A friend sent me an NPR piece about the adolescent brain’s constant struggle between the impulsiveness of the limbic system (think Captain Kirk), and the reason of the prefrontal cortex (that’s Mr. Spock). We all know about the wild side of teenagers, but apparently, it’s worse than we thought. It all starts around age 12, and can last for a decade.

Here’s where it gets interesting. Researchers at Temple University uncovered a twist. When adolescents are with other adolescents, they’re significantly more likely to engage in risky behavior. As the article puts it, an adolescent’s weakness is actually other adolescents.

Duh, you may be thinking. It’s called peer pressure, right? Wrong. The experiment’s findings indicate that simply being with other adolescents makes adolescents more impulsive.

I’ve observed the phenomenon the researchers are talking about in my own kids and in young people I’ve known over the years. When adolescents get together, they behave differently than when they’re alone, or with adults, or in an inter-generational group.

As a homeschooling parent, my opportunity to witness these dynamics was perhaps greater than parents whose kids go to school. I could see, in action, kids behaving more or less impulsively or maturely depending on the setting, and here’s my conclusion. I think providing adolescents with chances to interact with peers and adults in various numbers and combinations is a really good way for them to practice using and modulating the Kirk and Spock parts of their brains.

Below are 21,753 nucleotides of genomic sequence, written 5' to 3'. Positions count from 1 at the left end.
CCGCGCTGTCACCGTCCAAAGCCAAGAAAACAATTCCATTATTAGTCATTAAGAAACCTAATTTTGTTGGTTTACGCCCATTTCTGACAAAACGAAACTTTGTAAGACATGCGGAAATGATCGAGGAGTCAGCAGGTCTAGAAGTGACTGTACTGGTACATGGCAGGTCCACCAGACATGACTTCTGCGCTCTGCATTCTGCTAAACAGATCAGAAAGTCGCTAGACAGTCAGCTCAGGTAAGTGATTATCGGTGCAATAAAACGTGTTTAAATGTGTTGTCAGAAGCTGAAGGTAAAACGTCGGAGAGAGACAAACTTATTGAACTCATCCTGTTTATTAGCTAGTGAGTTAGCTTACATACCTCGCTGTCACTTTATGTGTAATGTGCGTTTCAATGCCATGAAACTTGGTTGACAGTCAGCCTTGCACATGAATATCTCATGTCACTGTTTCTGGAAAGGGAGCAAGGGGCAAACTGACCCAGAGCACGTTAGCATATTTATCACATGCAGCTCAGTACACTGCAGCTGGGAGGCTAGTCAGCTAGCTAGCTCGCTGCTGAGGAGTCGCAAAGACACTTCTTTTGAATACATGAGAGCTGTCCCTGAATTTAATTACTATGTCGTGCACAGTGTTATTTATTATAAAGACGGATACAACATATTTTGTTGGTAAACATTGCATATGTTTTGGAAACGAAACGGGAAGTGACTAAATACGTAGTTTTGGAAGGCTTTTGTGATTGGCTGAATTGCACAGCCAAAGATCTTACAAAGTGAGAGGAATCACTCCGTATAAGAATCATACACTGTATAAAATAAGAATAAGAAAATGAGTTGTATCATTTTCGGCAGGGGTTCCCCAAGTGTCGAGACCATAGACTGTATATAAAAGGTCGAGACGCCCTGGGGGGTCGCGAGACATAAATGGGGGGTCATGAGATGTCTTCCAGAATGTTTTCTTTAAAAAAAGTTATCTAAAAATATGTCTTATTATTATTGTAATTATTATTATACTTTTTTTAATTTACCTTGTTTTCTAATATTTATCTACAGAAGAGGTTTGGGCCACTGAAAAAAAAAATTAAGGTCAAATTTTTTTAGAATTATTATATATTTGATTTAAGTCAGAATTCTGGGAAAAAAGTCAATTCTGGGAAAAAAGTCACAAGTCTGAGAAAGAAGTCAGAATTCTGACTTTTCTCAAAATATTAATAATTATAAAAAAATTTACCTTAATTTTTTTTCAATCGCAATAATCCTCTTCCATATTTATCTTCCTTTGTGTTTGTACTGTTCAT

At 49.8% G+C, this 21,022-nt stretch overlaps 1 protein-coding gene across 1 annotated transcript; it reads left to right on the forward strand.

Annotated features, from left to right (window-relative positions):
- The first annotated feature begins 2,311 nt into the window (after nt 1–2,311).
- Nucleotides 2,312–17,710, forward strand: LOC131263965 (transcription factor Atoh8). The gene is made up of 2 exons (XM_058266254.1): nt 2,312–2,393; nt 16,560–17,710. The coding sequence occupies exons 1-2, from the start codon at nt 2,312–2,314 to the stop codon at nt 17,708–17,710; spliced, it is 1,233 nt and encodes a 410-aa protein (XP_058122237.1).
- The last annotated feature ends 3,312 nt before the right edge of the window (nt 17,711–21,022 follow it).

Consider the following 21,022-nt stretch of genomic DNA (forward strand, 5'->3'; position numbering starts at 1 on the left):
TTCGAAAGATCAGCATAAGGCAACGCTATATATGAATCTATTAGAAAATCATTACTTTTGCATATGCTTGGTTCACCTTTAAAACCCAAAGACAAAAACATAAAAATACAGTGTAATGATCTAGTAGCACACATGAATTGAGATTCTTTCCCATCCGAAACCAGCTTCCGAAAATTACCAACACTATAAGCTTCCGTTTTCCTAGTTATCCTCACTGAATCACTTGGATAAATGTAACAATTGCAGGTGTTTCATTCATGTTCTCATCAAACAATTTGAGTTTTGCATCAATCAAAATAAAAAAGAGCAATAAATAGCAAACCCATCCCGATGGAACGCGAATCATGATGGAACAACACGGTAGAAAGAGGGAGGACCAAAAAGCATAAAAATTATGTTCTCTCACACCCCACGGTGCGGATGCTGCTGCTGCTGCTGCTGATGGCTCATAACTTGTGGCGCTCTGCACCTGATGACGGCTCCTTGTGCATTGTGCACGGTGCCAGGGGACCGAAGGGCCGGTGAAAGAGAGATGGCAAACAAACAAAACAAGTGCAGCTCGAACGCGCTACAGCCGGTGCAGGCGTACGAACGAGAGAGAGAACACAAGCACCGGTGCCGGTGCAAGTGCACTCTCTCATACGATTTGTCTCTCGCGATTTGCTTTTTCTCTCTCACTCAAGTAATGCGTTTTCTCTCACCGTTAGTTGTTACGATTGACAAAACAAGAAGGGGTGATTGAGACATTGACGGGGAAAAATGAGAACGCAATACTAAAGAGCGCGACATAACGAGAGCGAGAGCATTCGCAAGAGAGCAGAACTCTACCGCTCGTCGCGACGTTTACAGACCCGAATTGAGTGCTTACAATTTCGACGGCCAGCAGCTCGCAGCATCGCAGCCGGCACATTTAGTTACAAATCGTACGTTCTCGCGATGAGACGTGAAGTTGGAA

The NPR piece says that 12-year-olds get a high from being with each other, and that “They’re wired to seek each other out and develop the skills they’ll need to leave their parents, feed and protect themselves, and raise children.”

Are they really wired to seek each other out, or are they just herded together in age-segregated schools? In my experience with homeschoolers, they’re drawn as much to adults they admire and want to learn from as they are to their age-mates.

While youths have always been more prone to risk-taking, not all cultures segregate youth to the extent that we do, and that seems wise. It makes sense that being with mixed ages can provide a safety cushion to temper risky behavior. Kids can get the “high” of being with each other, while also getting the benefit of the wisdom of their elders (which is, after all, where they’re getting their primary information about how to be adults).

With more and more science revealing key aspects of adolescent brain development, it’s looking more and more like some of the key components of school are misguided. We know now for certain that teenagers need more sleep than adults, so keeping them up late with reams of homework and getting them up at the crack of dawn for another school day doesn’t seem like such a good plan. Now It also looks like excessive peer contact isn’t the greatest idea, either.

Homeschooling offers another model, one that has been proven to work. More time to sleep, small classes, finding mentors, volunteerism and work opportunities, and interaction in the community are advantages homeschoolers have enjoyed for years. If schools reformers choose to look our way for ideas, they’ll find them.

Getting on our groove